Many maintenance teams are comprised of workers representing multiple generations who must work together to accomplish daily tasks and company goals. Each generation faces different challenges when adapting to new technology, such as a computerized maintenance management system (CMMS), and will influence the software implementation process. This article discusses how you can gain buy-in for a CMMS when working with a diverse team.
The Four Generations in the Workforce
The four generations that generally make up today’s workforce are Baby Boomers, Gen X, Millennials, and Gen Z. Each generation has different strengths and weaknesses, preferred communication styles, perspectives, and expectations. Knowing more about each generation helps you develop strategies to increase user adoption. Below are the approximate birth years used to define each generation, as defined by the Pew Research Center:
- Baby Boomers (1946 – 1964)
- Gen X (1965 – 1980)
- Millennials (1981 – 1996)
- Gen Z (1997 – 2012)
Keep in mind that the descriptions provided in this article are not universally accepted nor do they apply to all maintenance teams. The habits and attitudes of some employees may more closely reflect that of a generation that is different than their own.
Baby Boomers were born between 1946 and 1964.They grew up just after World War II ended and experienced the Vietnam War. The population spike that occurred as they reached adulthood resulted in overcrowded schools and steep job competition. Therefore, they learned to be competitive and resourceful to get where they needed to be. They are independent and self-assured, competitive, goal-centric, resourceful, mentally focused, team oriented, and disciplined.
Baby boomers are more likely to hold on to the traditional way of doing things and maintain the status quo. They did not grow up with technology, but have developed basic skills using the internet, cell phones, and computers. However, they may be hesitant to use moderately complex technology and struggle to keep up with more tech-savvy counterparts.
What Baby Boomers Want from a CMMS
Baby boomers value ease of use when it comes to technology. Though they aren’t shy to adopt new technology, it must be intuitive, user-friendly, and allow them to perform tasks in a practical way. Another motivator for Baby Boomers is the potential to simplify their day-to-day work and automate administrative tasks.
In terms of maintenance performance, many baby boomers are highly skilled maintenance technicians. They demonstrate their experience by maximizing their wrench time and showing less experienced technicians “the ropes” on specific equipment or systems.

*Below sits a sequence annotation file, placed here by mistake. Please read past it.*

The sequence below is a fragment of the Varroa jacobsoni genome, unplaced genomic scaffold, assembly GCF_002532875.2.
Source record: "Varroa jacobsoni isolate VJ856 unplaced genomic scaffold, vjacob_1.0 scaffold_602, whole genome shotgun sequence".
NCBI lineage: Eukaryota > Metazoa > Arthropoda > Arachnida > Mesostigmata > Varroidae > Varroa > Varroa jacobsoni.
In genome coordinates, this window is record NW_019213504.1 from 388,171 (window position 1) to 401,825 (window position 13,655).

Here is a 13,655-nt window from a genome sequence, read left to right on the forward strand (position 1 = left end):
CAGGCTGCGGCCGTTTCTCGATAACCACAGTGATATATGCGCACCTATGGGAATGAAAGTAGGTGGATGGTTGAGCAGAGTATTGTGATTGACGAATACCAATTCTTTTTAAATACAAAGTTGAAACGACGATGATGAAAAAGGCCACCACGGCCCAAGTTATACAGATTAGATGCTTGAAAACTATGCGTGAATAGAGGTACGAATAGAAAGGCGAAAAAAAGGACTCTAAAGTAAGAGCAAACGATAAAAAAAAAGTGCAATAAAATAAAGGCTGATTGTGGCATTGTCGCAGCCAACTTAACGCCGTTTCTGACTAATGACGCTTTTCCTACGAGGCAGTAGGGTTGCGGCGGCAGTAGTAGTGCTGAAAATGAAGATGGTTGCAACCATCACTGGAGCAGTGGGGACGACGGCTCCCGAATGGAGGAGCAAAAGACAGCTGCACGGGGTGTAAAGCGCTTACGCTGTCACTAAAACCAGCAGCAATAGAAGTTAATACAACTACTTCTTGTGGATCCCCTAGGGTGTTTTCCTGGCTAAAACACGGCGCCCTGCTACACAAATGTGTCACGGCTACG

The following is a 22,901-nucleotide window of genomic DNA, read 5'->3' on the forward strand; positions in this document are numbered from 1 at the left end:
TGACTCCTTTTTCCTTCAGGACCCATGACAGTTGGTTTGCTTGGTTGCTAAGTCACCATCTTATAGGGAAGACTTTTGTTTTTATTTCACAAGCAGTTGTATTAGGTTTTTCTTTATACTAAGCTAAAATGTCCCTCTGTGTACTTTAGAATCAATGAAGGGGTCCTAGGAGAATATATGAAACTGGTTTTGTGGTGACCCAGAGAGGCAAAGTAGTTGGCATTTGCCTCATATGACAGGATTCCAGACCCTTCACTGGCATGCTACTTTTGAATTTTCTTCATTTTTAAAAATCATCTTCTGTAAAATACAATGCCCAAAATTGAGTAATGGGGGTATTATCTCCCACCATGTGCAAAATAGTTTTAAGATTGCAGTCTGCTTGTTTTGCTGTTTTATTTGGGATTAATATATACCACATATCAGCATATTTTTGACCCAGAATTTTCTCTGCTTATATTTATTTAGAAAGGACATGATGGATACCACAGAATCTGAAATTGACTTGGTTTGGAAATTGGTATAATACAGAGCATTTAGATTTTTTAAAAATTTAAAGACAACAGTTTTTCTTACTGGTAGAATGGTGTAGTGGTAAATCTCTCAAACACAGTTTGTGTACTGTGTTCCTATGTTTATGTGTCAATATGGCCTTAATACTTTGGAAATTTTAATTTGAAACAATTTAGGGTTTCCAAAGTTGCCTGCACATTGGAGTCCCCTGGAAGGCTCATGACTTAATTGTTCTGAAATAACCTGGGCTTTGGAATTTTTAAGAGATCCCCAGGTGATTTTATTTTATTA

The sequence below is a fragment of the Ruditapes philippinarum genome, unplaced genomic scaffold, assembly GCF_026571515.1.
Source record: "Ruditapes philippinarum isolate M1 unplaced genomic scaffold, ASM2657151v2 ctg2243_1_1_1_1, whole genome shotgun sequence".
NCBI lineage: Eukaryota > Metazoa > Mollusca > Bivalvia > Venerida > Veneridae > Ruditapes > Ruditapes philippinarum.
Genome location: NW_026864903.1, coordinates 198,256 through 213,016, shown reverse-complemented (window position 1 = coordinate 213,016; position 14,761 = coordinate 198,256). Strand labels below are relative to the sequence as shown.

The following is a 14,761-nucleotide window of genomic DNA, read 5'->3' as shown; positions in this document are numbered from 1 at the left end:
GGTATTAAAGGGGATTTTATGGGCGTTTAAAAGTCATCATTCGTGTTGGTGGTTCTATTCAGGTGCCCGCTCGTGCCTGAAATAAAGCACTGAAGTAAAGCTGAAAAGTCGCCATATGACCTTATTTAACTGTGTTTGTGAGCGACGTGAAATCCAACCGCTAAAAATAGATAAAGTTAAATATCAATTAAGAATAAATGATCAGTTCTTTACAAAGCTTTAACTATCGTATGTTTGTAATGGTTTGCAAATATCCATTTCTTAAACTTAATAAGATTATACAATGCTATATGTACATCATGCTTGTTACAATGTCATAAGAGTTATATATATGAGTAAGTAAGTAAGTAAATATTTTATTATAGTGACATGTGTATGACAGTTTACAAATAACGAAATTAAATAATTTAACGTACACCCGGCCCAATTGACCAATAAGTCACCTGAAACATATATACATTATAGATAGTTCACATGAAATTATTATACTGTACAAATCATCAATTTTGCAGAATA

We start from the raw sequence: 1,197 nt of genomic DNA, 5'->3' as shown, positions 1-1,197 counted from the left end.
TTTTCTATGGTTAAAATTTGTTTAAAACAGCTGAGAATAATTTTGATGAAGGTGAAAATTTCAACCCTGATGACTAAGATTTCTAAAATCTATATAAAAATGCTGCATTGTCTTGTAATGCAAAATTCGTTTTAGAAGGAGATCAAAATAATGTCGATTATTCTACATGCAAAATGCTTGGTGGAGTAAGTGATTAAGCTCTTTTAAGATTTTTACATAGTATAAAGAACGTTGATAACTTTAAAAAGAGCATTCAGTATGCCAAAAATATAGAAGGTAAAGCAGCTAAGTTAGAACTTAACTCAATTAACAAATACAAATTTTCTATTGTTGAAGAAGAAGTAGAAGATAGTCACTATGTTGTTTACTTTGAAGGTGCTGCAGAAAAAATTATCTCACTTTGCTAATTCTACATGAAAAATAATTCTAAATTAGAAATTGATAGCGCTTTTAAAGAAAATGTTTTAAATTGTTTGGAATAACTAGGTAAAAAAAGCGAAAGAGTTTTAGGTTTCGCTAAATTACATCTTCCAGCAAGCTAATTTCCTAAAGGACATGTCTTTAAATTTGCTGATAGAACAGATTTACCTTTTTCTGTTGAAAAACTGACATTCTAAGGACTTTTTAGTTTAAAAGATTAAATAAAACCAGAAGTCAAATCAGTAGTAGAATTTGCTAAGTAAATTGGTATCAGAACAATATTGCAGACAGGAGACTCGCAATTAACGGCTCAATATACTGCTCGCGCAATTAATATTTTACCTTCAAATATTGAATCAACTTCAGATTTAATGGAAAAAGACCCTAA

Further Reading: What Makes CMMS Software Easy to Use?
Training Baby Boomers
Training baby boomers may require more time and patience because they aren’t as adept with technology as others. Hard copy manuals and in-classroom learning may work best for this group; however, it’s important for them to participate in hands-on training with the software as well. It’s also important to remember that baby boomers thrive in a team environment. Once they understand how to use the software, if they are paired with a millennial that they can mentor, they will feel empowered.
Gen X, the generation born between 1965 and 1980, saw the start of both parents having to work outside the home and the deterioration of the nuclear family, which is why they are nicknamed the “latchkey generation”. They saw the end of the Cold War and the rise of computers. Gen X is hardworking and manages their money well. They like to work independently, but hold meetings in person to discuss projects and ideas.
This generation is also self-sufficient and resourceful, as well as individualistic. They are used to caring for themselves since before reaching adulthood. They value freedom and responsibility to overcome challenges on their own. The Gen X generation prefers to communicate through email and phone.
What Gen X Wants from a CMMS
Gen X likes that using a CMMS establishes accountability. When maintenance activities, asset information, and work order history are documented in a CMMS, it ensures that no one can play the blame game. Additionally, the system can hold others accountable for entering more accurate or timely information, which only increases their satisfaction with their job.
Gen X employees also like that CMMS software streamlines communication through real-time access to information and notifications. This allows them to work more independently and get more accomplished during their shift with less time-wasting, back-and-forth communication.
Training Gen X